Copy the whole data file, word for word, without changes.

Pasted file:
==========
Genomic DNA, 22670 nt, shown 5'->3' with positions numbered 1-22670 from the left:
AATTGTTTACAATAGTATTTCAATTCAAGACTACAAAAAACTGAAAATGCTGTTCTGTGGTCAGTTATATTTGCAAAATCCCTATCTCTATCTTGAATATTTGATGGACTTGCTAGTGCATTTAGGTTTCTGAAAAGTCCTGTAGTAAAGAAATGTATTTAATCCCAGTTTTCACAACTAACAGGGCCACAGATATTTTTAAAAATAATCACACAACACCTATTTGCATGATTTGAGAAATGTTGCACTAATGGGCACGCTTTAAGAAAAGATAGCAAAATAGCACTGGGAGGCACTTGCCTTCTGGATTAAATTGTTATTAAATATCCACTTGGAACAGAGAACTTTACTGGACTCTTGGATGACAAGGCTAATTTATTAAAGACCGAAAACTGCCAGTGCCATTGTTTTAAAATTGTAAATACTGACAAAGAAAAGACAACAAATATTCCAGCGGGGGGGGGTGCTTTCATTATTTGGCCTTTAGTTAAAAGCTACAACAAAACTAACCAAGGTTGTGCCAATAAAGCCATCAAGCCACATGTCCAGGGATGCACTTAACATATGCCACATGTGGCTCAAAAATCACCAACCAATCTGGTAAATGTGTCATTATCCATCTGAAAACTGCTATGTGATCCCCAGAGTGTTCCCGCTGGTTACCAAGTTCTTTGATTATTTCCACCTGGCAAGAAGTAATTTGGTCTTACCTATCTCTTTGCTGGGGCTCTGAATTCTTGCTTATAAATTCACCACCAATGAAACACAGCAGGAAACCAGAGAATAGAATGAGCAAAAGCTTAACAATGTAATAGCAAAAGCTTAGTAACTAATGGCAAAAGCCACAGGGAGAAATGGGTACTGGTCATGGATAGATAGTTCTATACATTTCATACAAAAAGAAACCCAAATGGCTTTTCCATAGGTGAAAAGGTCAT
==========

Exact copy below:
Genomic DNA, 22670 nt, shown 5'->3' with positions numbered 1-22670 from the left:
AATTGTTTACAATAGTATTTCAATTCAAGACTACAAAAAACTGAAAATGCTGTTCTGTGGTCAGTTATATTTGCAAAATCCCTATCTCTATCTTGAATATTTGATGGACTTGCTAGTGCATTTAGGTTTCTGAAAAGTCCTGTAGTAAAGAAATGTATTTAATCCCAGTTTTCACAACTAACAGGGCCACAGATATTTTTAAAAATAATCACACAACACCTATTTGCATGATTTGAGAAATGTTGCACTAATGGGCACGCTTTAAGAAAAGATAGCAAAATAGCACTGGGAGGCACTTGCCTTCTGGATTAAATTGTTATTAAATATCCACTTGGAACAGAGAACTTTACTGGACTCTTGGATGACAAGGCTAATTTATTAAAGACCGAAAACTGCCAGTGCCATTGTTTTAAAATTGTAAATACTGACAAAGAAAAGACAACAAATATTCCAGCGGGGGGGGGTGCTTTCATTATTTGGCCTTTAGTTAAAAGCTACAACAAAACTAACCAAGGTTGTGCCAATAAAGCCATCAAGCCACATGTCCAGGGATGCACTTAACATATGCCACATGTGGCTCAAAAATCACCAACCAATCTGGTAAATGTGTCATTATCCATCTGAAAACTGCTATGTGATCCCCAGAGTGTTCCCGCTGGTTACCAAGTTCTTTGATTATTTCCACCTGGCAAGAAGTAATTTGGTCTTACCTATCTCTTTGCTGGGGCTCTGAATTCTTGCTTATAAATTCACCACCAATGAAACACAGCAGGAAACCAGAGAATAGAATGAGCAAAAGCTTAACAATGTAATAGCAAAAGCTTAGTAACTAATGGCAAAAGCCACAGGGAGAAATGGGTACTGGTCATGGATAGATAGTTCTATACATTTCATACAAAAAGAAACCCAAATGGCTTTTCCATAGGTGAAAAGGTCAT